"Probably 60 percent of my business is Canadians. So when they closed the bridge down...we let our workers go. So it's just my sister and I working the store now,” Lausier says. “And it's been like that for two months. And it looks like it'll be like that for another month. And I've lost, probably, 2,500 people coming through the door a week."
Lausier says he understands the reasons behind the border restrictions, but he worries that even if the border does reopen soon, some of his regular shoppers will still be hesitant to cross.
"Even when they do come back, I don't think we're going to get all our customers back. Because they'll be more strict at the border. And people are going to be scared to come over here. I don't think it'll be back to normal. It might take five or six years, I think."
And while some in Madawaska say federal and state restrictions are important to protect public health during the pandemic, others would like to see them loosened even more quickly.
Business owner Vincent Frallicciardi says he hasn't seen his wife and cat for nearly three months because of the border closures. And with reported cases of COVID-19 being so low in both Aroostook County and New Brunswick, he believes it is time to allow more visitors to frequent the area, safely.
"It's going to be people from the Boston area, people from outside the area. People from Canada coming in for a week to go do what they want to do,” he says. “The hotels, stuff like that. It's hard. We need to tap in to people outside the state of Maine to bring the resources in to keep our way of life going."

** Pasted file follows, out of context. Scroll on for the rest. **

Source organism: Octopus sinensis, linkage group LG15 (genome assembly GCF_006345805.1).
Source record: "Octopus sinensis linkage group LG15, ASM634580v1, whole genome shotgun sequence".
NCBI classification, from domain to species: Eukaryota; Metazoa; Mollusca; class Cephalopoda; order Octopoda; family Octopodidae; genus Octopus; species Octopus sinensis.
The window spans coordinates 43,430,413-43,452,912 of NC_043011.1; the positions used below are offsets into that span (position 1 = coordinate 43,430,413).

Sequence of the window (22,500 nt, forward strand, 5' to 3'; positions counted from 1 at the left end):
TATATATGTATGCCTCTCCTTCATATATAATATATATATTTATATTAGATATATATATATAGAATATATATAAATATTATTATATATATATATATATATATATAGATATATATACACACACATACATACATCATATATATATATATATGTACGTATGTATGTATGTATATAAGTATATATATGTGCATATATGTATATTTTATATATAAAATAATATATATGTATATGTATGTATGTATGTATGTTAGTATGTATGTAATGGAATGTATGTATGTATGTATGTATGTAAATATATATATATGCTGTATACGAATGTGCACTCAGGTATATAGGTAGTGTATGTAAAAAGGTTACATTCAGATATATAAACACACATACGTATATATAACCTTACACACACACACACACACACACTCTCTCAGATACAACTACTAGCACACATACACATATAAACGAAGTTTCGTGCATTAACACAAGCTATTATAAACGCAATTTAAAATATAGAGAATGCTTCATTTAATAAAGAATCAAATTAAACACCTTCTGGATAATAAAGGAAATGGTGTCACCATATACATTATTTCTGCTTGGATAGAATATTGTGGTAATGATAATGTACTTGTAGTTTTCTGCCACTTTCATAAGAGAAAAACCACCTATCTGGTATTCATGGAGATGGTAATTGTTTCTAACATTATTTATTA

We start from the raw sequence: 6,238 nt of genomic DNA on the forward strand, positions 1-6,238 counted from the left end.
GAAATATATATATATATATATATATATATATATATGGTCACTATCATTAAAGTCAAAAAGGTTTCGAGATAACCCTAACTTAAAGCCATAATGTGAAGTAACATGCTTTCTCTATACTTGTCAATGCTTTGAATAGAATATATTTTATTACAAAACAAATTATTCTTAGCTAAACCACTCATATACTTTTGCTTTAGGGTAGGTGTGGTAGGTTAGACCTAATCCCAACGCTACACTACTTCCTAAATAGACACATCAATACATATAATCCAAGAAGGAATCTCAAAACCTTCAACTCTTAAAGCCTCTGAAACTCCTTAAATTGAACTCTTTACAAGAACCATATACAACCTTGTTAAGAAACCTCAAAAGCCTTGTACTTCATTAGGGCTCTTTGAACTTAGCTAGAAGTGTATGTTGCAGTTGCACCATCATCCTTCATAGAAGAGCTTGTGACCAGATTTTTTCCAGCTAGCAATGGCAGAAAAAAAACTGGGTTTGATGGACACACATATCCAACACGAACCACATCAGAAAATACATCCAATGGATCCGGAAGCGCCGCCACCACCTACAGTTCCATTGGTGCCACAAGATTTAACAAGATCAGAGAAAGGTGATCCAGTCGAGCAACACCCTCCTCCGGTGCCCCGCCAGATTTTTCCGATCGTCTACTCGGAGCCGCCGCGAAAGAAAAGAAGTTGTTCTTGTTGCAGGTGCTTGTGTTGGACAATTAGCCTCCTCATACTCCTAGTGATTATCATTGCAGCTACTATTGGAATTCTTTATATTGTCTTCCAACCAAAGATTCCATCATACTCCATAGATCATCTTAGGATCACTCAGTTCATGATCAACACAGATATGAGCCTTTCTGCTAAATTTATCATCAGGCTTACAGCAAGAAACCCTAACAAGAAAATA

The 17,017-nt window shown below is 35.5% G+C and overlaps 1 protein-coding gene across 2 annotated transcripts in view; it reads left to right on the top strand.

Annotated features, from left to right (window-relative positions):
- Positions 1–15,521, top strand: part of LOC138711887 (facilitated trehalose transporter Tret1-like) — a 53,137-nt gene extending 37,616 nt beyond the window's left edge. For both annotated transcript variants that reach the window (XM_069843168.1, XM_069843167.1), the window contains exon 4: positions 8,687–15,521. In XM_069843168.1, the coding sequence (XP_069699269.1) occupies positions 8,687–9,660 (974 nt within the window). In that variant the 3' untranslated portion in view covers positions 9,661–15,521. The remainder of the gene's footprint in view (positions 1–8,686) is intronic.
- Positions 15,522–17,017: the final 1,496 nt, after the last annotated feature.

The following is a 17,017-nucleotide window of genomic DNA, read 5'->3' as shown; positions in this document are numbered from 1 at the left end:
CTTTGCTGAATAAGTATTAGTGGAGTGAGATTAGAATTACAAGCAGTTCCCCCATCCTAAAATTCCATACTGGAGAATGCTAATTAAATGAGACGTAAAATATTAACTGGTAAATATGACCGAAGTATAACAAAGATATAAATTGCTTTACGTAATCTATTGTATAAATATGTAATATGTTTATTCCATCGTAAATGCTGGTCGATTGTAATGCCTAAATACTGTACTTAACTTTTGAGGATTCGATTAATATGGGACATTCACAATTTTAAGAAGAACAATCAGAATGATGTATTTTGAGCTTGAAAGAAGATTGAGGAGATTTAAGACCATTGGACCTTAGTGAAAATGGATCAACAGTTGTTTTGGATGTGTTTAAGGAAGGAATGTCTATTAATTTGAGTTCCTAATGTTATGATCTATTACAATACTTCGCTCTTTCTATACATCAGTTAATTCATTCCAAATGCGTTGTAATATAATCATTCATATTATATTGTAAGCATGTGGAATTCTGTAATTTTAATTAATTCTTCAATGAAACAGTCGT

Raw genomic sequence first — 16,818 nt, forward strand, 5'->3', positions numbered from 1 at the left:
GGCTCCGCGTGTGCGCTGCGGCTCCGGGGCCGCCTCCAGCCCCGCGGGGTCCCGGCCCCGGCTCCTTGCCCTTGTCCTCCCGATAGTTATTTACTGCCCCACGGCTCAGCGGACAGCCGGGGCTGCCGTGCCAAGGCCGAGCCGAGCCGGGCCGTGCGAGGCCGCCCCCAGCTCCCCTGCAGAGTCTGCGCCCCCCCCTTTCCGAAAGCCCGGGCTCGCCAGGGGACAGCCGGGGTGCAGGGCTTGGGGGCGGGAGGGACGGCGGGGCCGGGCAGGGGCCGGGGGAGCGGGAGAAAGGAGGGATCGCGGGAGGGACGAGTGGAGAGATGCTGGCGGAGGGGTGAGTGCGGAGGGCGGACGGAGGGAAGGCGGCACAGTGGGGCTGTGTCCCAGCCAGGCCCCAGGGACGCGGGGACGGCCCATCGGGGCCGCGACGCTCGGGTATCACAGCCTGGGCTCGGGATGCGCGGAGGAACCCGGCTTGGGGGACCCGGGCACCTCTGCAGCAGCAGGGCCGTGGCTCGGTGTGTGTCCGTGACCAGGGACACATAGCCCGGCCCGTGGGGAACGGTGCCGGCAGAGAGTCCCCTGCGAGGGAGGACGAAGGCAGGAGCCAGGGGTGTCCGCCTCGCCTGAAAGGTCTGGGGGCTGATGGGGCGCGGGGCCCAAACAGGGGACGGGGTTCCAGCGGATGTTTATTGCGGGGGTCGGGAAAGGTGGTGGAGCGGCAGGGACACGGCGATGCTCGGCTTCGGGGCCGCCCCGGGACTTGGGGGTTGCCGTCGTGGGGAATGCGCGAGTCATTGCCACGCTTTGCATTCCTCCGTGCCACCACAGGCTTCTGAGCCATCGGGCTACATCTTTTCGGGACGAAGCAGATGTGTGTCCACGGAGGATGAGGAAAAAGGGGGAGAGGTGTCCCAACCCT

Federal officials have said the border will remain closed to nonessential travel until at least June 21. But administrators in Madawaska have taken a few steps that they are hoping will help local businesses pay their bills in the meantime.
In April, the town partnered with the local chamber of commerce to sell $60,000 worth of gift cards good at certain local businesses affected by the pandemic. Chamber Director Sharon Boucher says residents only had to pay for half the value of each card, with the town paying the other half.
"It gives [businesses] that money in hand to be able to pay the bills that are coming in while they're not open,” Boucher says. “Is it going to cover all their bills? No. But it helps."
Boucher says the first round of certificates went on sale at 8 a.m. and were snatched up in just a few hours, causing some chaos at the Chamber.
"Calls were dropping because there was just too much activity,” Boucher says. “People were getting frustrated and angry. So we had people outside, at the door, wanting to come in, putting their orders in the mailbox.”
While the gift card initiative was chaotic at first, Boucher says the response was encouraging. She says the overwhelming support was yet another sign that in the face of difficult challenges, the people and businesses of Madawaska are resilient and will fight to stay afloat.
“We will come out of this okay. Yeah, we're going to hurt for a little while. But we're going to come out of this okay.”
This story is part of our series “Deep Dive: Coronavirus.”